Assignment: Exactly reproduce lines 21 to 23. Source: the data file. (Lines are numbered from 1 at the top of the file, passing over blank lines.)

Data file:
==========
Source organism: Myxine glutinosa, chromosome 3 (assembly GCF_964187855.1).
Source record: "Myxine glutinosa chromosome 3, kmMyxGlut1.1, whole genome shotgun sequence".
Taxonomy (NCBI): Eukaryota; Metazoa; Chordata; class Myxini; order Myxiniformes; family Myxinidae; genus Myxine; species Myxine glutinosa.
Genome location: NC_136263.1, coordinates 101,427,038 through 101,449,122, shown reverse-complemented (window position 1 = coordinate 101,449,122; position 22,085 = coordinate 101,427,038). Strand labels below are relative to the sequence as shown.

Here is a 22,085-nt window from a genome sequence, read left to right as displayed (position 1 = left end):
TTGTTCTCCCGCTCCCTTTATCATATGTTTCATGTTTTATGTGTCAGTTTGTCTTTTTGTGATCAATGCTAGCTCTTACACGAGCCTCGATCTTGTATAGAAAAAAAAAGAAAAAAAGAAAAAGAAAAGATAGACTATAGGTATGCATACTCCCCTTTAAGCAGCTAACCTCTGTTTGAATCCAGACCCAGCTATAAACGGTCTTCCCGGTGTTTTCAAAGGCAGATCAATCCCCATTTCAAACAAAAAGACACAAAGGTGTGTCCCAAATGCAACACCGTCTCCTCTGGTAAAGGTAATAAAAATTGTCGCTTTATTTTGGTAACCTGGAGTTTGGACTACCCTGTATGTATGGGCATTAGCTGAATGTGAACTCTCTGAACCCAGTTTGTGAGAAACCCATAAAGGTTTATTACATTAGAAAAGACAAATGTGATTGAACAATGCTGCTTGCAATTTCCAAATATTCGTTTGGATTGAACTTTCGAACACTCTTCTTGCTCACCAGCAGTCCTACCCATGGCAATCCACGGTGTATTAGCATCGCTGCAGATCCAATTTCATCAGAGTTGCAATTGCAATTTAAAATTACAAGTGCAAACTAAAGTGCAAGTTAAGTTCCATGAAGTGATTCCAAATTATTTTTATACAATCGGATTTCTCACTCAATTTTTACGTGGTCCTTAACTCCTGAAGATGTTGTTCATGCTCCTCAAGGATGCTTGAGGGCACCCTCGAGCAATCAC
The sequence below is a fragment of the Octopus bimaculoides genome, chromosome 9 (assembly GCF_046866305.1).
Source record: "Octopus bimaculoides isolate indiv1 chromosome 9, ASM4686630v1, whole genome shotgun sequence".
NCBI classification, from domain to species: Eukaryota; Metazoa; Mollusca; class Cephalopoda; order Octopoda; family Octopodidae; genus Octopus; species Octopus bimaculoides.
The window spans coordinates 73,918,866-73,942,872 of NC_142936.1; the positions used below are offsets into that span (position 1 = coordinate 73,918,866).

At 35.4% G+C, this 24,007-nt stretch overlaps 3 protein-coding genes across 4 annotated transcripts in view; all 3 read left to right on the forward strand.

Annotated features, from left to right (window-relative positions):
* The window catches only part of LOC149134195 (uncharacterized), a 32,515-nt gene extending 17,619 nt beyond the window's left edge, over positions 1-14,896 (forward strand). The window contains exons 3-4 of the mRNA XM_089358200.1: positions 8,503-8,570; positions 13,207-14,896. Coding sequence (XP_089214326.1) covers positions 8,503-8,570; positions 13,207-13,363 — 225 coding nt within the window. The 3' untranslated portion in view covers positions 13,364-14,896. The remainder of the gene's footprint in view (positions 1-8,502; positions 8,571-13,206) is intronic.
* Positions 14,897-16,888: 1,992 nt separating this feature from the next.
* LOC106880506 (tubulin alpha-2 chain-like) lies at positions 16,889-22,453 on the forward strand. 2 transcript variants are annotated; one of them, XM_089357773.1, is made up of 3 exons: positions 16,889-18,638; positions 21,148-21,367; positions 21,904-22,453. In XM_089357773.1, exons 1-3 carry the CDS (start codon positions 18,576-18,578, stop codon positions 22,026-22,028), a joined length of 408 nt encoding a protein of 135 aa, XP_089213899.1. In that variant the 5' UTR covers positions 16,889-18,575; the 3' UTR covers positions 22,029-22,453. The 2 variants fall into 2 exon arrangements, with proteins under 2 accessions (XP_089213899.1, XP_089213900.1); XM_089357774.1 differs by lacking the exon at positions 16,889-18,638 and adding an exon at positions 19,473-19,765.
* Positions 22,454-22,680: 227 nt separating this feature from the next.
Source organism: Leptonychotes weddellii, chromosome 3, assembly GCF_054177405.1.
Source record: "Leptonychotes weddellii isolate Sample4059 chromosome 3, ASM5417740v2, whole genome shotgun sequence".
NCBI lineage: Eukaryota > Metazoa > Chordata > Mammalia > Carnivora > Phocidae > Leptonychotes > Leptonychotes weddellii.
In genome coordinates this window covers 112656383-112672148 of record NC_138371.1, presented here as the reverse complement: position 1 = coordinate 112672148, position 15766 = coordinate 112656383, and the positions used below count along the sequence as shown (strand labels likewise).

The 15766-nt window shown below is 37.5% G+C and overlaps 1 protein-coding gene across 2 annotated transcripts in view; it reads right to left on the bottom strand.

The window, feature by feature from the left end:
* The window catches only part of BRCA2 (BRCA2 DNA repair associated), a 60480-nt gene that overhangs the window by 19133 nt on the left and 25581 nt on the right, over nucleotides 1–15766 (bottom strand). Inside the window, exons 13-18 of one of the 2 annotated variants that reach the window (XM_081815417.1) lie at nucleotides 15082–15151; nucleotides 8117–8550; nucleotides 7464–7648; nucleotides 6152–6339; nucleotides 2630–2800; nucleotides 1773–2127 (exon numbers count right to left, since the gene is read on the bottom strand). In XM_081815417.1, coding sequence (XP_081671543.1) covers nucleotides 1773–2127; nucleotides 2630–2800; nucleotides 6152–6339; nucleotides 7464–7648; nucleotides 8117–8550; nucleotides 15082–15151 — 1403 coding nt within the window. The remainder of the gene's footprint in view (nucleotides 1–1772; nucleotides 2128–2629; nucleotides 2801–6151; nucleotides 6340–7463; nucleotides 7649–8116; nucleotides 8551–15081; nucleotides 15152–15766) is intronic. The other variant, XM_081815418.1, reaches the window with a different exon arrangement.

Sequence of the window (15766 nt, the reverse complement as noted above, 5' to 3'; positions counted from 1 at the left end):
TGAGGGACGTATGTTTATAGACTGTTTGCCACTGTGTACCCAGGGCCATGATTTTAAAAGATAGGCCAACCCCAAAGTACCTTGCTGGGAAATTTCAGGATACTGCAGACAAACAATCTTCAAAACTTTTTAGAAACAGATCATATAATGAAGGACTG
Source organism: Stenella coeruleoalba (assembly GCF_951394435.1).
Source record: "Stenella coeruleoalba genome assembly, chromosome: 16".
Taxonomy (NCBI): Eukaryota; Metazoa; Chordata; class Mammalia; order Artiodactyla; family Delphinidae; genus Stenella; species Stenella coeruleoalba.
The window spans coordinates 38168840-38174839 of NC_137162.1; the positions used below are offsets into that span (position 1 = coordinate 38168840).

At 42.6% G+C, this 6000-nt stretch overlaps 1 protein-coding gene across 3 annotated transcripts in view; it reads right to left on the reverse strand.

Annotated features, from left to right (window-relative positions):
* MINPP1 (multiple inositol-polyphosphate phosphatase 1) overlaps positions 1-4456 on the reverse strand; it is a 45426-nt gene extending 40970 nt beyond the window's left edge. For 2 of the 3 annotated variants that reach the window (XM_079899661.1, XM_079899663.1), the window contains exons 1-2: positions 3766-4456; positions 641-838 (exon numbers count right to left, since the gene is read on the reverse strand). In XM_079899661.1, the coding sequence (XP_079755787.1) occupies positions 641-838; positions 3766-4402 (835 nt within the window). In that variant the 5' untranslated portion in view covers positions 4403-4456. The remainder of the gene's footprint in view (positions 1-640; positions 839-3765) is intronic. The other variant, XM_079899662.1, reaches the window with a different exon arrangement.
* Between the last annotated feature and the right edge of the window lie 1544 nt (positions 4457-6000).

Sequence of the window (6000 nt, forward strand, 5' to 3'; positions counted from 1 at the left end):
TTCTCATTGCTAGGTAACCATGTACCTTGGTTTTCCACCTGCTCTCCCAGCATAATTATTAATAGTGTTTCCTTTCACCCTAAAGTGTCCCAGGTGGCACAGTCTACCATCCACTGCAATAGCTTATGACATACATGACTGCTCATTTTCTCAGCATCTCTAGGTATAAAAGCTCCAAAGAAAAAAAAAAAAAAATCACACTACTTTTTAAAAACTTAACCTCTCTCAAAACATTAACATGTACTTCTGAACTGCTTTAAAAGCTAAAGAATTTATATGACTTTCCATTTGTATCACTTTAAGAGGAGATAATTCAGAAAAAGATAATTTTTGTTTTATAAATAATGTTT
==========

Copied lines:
The 15766-nt window shown below is 37.5% G+C and overlaps 1 protein-coding gene across 2 annotated transcripts in view; it reads right to left on the bottom strand.

The window, feature by feature from the left end:
* The window catches only part of BRCA2 (BRCA2 DNA repair associated), a 60480-nt gene that overhangs the window by 19133 nt on the left and 25581 nt on the right, over nucleotides 1–15766 (bottom strand). Inside the window, exons 13-18 of one of the 2 annotated variants that reach the window (XM_081815417.1) lie at nucleotides 15082–15151; nucleotides 8117–8550; nucleotides 7464–7648; nucleotides 6152–6339; nucleotides 2630–2800; nucleotides 1773–2127 (exon numbers count right to left, since the gene is read on the bottom strand). In XM_081815417.1, coding sequence (XP_081671543.1) covers nucleotides 1773–2127; nucleotides 2630–2800; nucleotides 6152–6339; nucleotides 7464–7648; nucleotides 8117–8550; nucleotides 15082–15151 — 1403 coding nt within the window. The remainder of the gene's footprint in view (nucleotides 1–1772; nucleotides 2128–2629; nucleotides 2801–6151; nucleotides 6340–7463; nucleotides 7649–8116; nucleotides 8551–15081; nucleotides 15152–15766) is intronic. The other variant, XM_081815418.1, reaches the window with a different exon arrangement.